From Web 1.0 to Web 2.0 and beyond…(yawn)
Design, of course, is much more than web design, but no doubt you’ve already discovered that teh Netz is eating up as many designers as you can throw at it (om nom nom) and still hungers for more.
Personally, I sometimes miss the days when the phrase “web design” was itself an oxymoron — the days when it was up to programmers alone to make the Internet look halfway decent. Some had design training, some had instinctive talent, and many just didn’t care how it looked…as long as it loaded in an hour or less and didn’t crash.
I was designing an auto loan refinance website recently when the thought struck me: we have so many options nowadays; it can be an overwhelming creative endeavor to simply choose from all the stuff that is already available…let alone developing good design from scratch.
Which brings up a good point to think about: why are so many web pages so similar in appearance?
Is it the “Anna Karenina rule” (“All happy families resemble one another, each unhappy family is unhappy in its own way”)? Is there really only one best way (granted, with many distinct variations) to design a site?
Terribly designed websites have a certain charm, if they actually work. I’ve seen at least one site that was proud to have received and ugliest site on the web award…though the traffic that went along with the award could certainly have influenced the satisfaction.
Or is it simply that imitation is far more promising a route to success than innovation? By and large, the web is not over-stuffed with uniquely creative people (gasp!).
There are a handful of real artists, a major city’s worth of talented and creative design ‘engineers’ and ‘tweakers’ (in the knob-twiddling sense, rather than the illicit drug-using sense!), and then millions of assorted copycats, hacks, disinterested jobbers, and assorted cobblers.
If you, like me, belong closer to the bottom of that list than the top, you’ll probably benefit from browsing these pages. And if you’re closer to the top, stop wasting your time and go back to making our world a more beautiful place!
With website design, the single most important aspect of any site that consists of multiple pages is the navigation.
And really, when it gets right down to it, nearly any website should have more than one page. Even Google, possibly the most singularly-focused big name of teh webs, needs navigation on its main page (though much less than in previous years, when it briefly adopted the Yahoo ‘loads of links’ format).
Anyway, unless you are presenting a single element (centered and near the top is probably the way to go, perhaps wrapped in a big logo), you’ll want to present separate pages linked by a user-friendly navigation structure. There are many great ways to do this, luckily, but even more terrible ways — that are nevertheless regularly used.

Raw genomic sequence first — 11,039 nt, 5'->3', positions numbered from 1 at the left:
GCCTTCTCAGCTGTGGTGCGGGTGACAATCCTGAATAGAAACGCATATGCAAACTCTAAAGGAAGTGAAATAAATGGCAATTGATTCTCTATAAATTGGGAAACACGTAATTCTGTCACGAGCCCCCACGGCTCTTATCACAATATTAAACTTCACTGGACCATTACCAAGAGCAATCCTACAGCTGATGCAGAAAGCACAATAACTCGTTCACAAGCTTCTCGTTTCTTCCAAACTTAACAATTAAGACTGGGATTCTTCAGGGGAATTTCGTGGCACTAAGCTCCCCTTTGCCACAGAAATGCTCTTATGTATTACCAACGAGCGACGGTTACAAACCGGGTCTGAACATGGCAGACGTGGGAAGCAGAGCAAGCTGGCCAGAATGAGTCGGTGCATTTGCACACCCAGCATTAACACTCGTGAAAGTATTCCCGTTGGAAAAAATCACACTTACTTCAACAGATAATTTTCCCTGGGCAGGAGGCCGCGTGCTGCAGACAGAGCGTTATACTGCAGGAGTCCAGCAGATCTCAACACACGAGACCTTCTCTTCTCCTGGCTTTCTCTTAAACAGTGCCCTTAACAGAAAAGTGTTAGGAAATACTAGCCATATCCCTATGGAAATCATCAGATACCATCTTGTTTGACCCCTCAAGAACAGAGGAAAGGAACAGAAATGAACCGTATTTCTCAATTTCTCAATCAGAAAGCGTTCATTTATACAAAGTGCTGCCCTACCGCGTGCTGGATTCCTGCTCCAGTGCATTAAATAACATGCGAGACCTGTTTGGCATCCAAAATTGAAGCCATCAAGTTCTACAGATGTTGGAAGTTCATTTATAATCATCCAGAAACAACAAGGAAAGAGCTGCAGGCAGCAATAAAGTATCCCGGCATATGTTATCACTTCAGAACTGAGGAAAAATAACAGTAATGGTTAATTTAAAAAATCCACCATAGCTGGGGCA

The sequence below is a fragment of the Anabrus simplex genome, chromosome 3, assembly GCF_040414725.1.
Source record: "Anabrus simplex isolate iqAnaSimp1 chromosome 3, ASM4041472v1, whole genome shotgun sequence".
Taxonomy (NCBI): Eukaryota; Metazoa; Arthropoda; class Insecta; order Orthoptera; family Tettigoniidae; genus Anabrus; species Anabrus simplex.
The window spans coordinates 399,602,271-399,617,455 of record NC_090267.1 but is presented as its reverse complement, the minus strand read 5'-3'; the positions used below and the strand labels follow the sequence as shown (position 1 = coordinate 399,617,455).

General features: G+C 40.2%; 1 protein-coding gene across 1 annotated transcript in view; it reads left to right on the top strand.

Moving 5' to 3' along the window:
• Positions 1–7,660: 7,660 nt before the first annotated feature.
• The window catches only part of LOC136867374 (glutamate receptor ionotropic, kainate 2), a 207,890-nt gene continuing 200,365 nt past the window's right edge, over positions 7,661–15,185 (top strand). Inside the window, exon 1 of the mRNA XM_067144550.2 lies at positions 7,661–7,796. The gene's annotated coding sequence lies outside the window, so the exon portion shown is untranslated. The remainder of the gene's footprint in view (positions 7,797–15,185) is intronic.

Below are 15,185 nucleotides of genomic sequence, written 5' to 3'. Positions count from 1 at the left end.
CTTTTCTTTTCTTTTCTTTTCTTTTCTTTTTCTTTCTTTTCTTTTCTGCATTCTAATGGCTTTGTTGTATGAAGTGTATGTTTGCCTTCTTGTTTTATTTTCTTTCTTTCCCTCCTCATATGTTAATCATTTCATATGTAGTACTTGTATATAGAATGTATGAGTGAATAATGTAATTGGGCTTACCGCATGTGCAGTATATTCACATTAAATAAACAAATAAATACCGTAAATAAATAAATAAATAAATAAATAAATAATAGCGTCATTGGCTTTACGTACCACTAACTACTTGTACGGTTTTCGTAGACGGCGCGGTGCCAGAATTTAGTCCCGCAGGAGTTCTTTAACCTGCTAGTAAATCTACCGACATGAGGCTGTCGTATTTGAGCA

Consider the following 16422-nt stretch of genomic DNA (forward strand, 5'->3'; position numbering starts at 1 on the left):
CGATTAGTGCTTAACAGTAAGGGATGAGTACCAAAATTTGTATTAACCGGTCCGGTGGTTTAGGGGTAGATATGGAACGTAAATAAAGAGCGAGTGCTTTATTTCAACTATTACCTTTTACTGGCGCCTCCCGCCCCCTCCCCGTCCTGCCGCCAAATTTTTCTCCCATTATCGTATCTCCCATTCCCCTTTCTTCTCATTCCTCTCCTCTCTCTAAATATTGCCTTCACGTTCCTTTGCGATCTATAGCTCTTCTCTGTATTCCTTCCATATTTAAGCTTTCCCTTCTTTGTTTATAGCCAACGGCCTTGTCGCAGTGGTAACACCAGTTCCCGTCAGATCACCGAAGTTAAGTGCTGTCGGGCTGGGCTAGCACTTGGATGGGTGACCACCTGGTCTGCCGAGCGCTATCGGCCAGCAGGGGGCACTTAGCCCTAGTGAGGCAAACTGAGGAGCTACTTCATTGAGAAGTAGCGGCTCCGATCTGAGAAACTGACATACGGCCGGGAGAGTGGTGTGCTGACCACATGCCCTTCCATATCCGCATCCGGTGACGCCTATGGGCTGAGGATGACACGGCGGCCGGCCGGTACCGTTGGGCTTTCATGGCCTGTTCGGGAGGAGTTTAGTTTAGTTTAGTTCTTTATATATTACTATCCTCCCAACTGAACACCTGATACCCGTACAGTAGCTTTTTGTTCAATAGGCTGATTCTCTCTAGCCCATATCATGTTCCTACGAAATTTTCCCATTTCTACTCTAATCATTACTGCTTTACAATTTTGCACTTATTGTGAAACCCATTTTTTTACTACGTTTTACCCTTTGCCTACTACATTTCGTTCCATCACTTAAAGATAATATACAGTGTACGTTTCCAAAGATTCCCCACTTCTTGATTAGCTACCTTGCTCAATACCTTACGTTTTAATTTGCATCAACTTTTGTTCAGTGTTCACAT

The typical web navigation cliche is the icon menu. This practice bloomed during all the Web 2.0 hype, especially with various hover effects, but has shown fairly constant growth ever since expanding bandwidth actually began to allow graphics. Crappy designers love it but shouldn’t, whereas creative designers are now avoiding it but maybe shouldn’t. An example of a site moving away from the icon technique is seen here: Revlon wigs – e-wigs.com now incorporates a text only menu and has seen visits respond accordingly.
Here’s an example where text navigation is essential: medical tourism. Note that this site is entirely dynamic, with the numbers of member facilities and service providers constantly growing. This means that any other technique would require constant upgrading in order to properly represent the membership, while simple text based navigation can be called directly from the data.
Practical considerations will often determine whether you should go for icons over text; the downside is that text loads quickly and the chance of misunderstanding is lessened. On the other hand, economical icons don’t take up much bandwidth and have more potential for universal recognition (it’s no longer necessary for a traffic light to have the words “stop” and “go” on the lamps, in any language). Or in this case, corporate gifts, icons/images with text to give you a better display of the products offered.
And please remember that each page will not be equally important. You may think the designer credits belong right next to the home page, but very likely your employer will disagree! A hierarchical navigation structure has definite plusses and minuses…chances are you can get away with throwing many minor links away from the main menu. But make sure that anything that you want to guide people toward exists as part of the major design elements.